They flower, burst, branch and flame into rims three or four times
the size of their tiny bases. By marrying the elemental (mother
earth) with the spiritual, Chinnery's pieces in effect heal the
rift between the most troubling of all binary oppositions: body
and soul, earth and sky, feminine and masculine.
of her work as housing a body consciousness. "Most potters
and sculptors of clay have experienced losing control of their bodies
through injury. It struck me, in a particularly lengthy episode
of back pain, that my body was a separate but absolutely connected
aspect of my very thoughts. It seemed the pain I was experiencing
was actually a thought pattern- a different level of existence that
is possibly more truthful than conscious thought. It occurred to
me that my pieces were manifestations of this alternate thought
in a very literal way; I stood back and saw female figures throughout
the forms. Clay is a particularly sensitive medium that way. It
will divulge your thoughts and feelings for you- without your conscious
permission or understanding. I suspect the same channel of communication
exists between the viewer and the piece: through a channel that
bypasses spoken word and conscious thought. "
as all clay objects do, signify the hands and soul of the maker.
Fingers drag up the spine of the vessel, leaving a wake of ridges,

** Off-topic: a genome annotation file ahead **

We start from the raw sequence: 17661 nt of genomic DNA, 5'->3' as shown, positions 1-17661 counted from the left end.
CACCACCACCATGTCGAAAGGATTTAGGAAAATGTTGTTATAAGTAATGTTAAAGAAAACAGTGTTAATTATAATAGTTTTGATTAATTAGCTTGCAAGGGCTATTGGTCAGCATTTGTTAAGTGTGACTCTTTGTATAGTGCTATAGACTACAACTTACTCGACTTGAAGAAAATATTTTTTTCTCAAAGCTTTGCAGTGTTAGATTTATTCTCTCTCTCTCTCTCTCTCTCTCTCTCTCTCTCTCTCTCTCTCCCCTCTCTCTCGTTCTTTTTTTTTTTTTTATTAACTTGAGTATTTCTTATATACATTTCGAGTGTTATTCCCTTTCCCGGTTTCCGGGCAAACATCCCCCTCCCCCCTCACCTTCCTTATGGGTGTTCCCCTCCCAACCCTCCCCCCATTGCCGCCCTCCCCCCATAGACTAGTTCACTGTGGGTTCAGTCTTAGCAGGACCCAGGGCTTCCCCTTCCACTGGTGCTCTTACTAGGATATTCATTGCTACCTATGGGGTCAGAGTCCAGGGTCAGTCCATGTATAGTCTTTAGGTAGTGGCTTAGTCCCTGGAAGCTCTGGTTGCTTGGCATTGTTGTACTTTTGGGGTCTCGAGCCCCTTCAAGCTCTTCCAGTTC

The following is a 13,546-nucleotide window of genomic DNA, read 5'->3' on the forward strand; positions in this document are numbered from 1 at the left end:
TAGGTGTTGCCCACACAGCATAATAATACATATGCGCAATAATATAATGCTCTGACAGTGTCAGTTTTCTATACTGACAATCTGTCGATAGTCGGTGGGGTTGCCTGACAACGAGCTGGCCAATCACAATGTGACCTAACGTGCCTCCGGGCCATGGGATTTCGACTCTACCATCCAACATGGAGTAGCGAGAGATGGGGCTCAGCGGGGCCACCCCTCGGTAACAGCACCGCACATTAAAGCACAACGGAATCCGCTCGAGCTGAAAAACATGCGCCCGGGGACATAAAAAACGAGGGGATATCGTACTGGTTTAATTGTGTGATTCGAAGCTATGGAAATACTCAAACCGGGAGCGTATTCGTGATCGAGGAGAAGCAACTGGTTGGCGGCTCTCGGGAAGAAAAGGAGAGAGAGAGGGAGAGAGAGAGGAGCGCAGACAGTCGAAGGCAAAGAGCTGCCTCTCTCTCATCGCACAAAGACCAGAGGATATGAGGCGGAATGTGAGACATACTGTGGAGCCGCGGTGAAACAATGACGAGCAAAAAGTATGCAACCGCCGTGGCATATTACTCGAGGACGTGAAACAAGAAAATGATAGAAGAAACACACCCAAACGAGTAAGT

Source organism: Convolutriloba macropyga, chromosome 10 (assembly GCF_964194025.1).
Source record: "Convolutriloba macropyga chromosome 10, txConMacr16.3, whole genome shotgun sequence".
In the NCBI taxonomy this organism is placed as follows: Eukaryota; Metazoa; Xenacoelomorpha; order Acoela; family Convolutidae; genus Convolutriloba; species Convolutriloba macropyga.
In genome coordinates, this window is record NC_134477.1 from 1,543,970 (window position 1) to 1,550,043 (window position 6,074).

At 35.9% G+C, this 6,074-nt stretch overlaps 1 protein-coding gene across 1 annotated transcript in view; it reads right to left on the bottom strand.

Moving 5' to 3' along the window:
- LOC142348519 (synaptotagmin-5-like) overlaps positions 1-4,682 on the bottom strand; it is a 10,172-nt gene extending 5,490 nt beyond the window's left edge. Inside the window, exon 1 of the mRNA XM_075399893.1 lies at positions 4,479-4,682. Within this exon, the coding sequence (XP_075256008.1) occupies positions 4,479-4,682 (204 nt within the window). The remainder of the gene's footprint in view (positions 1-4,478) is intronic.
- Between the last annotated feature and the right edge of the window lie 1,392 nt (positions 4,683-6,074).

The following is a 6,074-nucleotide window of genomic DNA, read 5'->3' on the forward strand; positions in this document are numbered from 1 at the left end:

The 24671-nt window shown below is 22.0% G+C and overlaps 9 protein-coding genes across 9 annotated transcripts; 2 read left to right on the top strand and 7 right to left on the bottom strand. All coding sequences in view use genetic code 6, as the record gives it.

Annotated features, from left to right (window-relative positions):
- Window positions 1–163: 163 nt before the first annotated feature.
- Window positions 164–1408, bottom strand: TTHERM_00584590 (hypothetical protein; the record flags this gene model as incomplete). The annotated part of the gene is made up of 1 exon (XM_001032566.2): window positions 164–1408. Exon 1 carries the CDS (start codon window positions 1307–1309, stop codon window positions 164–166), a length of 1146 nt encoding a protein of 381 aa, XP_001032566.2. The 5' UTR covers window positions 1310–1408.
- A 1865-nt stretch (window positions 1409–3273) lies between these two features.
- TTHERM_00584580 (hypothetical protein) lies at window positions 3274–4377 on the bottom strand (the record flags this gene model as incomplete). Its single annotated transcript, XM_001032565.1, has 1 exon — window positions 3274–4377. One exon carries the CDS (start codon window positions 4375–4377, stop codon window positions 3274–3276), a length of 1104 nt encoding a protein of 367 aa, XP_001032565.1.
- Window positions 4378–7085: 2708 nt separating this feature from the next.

mounds and petrified eddies. Excised walls allow inner and outer
worlds to merge. The hands of the maker speak a language that is
turned to stone; the story of a body we can never know but of which
we each fully are. The pieces point to a truth or knowledge that
is beyond the linear workings of our everyday ego-centered minds.
Spinoza, the great contemporary of Descartes and the refuter of
Cartesian dualism, asserts that we are so much greater than our
conscious minds. He points out that ego consciousness can only ever
know itself and as such is not capable of knowing or containing
anything else. He conceives of a kind of body knowledge or intelligence
that various philosophers have gone on to develop into theories
as widely varying as Panpsychism (consciousness in every 'thing')
and Deep Ecologists (proponents of Gaia-we are all one in that we
are part of a single ecology, planet earth).